After the September 11, 2001 terror attacks by al-Qaeda, there was concern about the potential radicalization of American Muslims. A 2007 Pew poll reported that 15% of American Muslims under the age of 30 supported suicide bombings against civilian targets in at least some circumstances, while a further 11% said it could be “rarely justified.” Among those over the age of 30, just 6% expressed their support for the same. (9% of Muslims over 30 and 5% under 30 chose not to answer).[115] A March 2010 Bipartisan Policy Center paper points out an increasing number of American Muslims are playing high-level operational roles in al-Qaeda and aligned groups, as well as a larger numbers of American Muslims who are attaching themselves to these groups.[144]

More than 80% of all convictions tied to international terrorist groups and homegrown terrorism since 9/11 involve defendants driven by a radical Islamist agenda, a review of Department of Justice statistics shows. [145] Between 2001 and the end of 2009, there were 46 publicly reported incidents of “domestic radicalization and recruitment to jihadist terrorism” that involved at least 125 people between 2001 and the end of 2009. There had been an average of six cases per year since 2001, but that rose to 13 in 2009.[146]

While the seeming increase in cases may be alarming, half “involve single individuals, while the rest represent ‘tiny conspiracies,’ ” according to Congressional testimony.[147] Furthermore, a 2012 study by the University of North Carolina indicated that the yearly number of cases of alleged plots by Muslim-Americans appears to be declining. The total of 20 indictments for terrorism in 2011 is down from 26 in 2010 and 47 in 2009 (the total since 9/11 is 193). The number of Muslim-Americans indicted for support of terrorism also fell, from 27 individuals in 2010 to just eight in 2011 (the total since 9/11 stands at 462).[148][149] Also in apparent decline is the number of actual attacks: Of the 20 suspects indicted for terrorism, only one was charged with carrying out a terrorist act. This number is down from the six individuals charged with attacks in 2010. The study’s author concludes that the “limited scale of Muslim-American terrorism in 2011 runs counter to the fears that many Americans shared in the days and months after 9/11, that domestic Muslim-American terrorism would escalate.”[149]

Concern could also be expressed because of the number of Muslim-Americans among terrorism suspects: Though Muslims represent about 1% of the American population, they constitute defendants in 186 of the 228 cases DOJ lists.[145] However, they also are significantly represented among those who tip authorities off to alleged plots: Muslim-Americans have given 52 of the 140 documented tips regarding individuals involved in violent terrorist plots since 9/11.[148][149]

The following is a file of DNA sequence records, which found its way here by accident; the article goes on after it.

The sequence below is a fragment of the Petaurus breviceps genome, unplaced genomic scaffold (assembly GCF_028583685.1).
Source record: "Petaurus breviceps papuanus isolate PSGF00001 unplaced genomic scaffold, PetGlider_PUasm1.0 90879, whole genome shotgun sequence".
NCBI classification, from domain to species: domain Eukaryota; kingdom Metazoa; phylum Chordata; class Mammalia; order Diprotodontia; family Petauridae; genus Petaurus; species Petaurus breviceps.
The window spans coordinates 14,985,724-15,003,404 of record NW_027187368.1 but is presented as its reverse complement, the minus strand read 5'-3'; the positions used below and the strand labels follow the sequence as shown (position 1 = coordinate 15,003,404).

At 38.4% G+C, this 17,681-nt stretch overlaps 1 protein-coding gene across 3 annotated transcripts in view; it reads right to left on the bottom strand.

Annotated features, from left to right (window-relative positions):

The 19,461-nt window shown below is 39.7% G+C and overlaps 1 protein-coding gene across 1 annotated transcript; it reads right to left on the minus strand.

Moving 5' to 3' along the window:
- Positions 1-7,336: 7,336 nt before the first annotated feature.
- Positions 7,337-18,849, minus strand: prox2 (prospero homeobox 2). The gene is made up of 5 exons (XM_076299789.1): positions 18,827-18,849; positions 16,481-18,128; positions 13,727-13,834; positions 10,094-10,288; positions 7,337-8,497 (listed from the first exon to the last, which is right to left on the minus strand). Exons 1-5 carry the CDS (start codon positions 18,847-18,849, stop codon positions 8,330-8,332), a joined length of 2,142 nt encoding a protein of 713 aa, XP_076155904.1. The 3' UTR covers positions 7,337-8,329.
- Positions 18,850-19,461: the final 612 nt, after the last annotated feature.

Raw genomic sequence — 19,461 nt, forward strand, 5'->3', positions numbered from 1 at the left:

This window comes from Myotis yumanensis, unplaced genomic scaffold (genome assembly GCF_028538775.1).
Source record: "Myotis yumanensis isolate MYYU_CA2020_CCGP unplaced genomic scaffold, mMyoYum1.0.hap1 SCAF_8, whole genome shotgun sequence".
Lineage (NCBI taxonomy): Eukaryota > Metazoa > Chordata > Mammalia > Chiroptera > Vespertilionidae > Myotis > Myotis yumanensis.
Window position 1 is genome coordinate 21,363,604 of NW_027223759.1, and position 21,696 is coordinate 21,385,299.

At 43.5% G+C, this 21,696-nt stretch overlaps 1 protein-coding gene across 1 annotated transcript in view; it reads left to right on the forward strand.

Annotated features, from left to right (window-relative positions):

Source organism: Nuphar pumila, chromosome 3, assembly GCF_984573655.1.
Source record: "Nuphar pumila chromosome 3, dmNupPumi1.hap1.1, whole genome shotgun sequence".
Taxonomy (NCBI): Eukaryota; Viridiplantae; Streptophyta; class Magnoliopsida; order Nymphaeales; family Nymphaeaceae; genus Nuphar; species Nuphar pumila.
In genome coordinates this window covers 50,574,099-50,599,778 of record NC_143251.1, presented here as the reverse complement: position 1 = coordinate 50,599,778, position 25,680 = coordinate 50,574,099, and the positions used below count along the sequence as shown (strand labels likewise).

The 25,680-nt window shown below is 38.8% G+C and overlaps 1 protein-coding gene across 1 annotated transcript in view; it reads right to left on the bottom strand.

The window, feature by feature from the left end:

Disaffected Muslims in the U.S.

There is an openly anti-American Muslim group in the U.S. The Islamic Thinkers Society,[150] found only in New York City, engages in leafleting and picketing to spread their viewpoint.

At least one American not of recent immigrant background, John Walker Lindh, has also been imprisoned, convicted on charges of serving in the Taliban army and carrying weapons against U.S. soldiers. He had converted to Islam in the U.S., moved to Yemen to study Arabic, and then went to Pakistan where he was recruited by the Taliban.

Other notable cases include:

  • The Buffalo Six: Shafal Mosed, Yahya Goba, Sahim Alwan, Mukhtar Al-Bakri, Yasein Taher, Elbaneh Jaber. Six Muslims from the Lackawanna, N.Y. area were charged and convicted for providing material support to al Qaeda.[151]
  • Iyman Faris In October 2003 Iyman Faris was sentenced to 20 years in prison for providing material support and resources to al Qaeda and conspiracy for providing the terrorist organization with information about possible U.S. targets for attack.[151]
  • Ahmed Omar Abu Ali In November 2005 he was convicted and sentenced to 30 years in prison for providing material support and resources to al Qaeda, conspiracy to assassinate the President of the United States, conspiracy to commit air piracy and conspiracy to destroy aircraft.[151]
  • Ali al-Tamimi was convicted and sentenced in April 2005 to life in prison for recruiting Muslims in the U.S. to fight U.S. troops in Afghanistan.[151]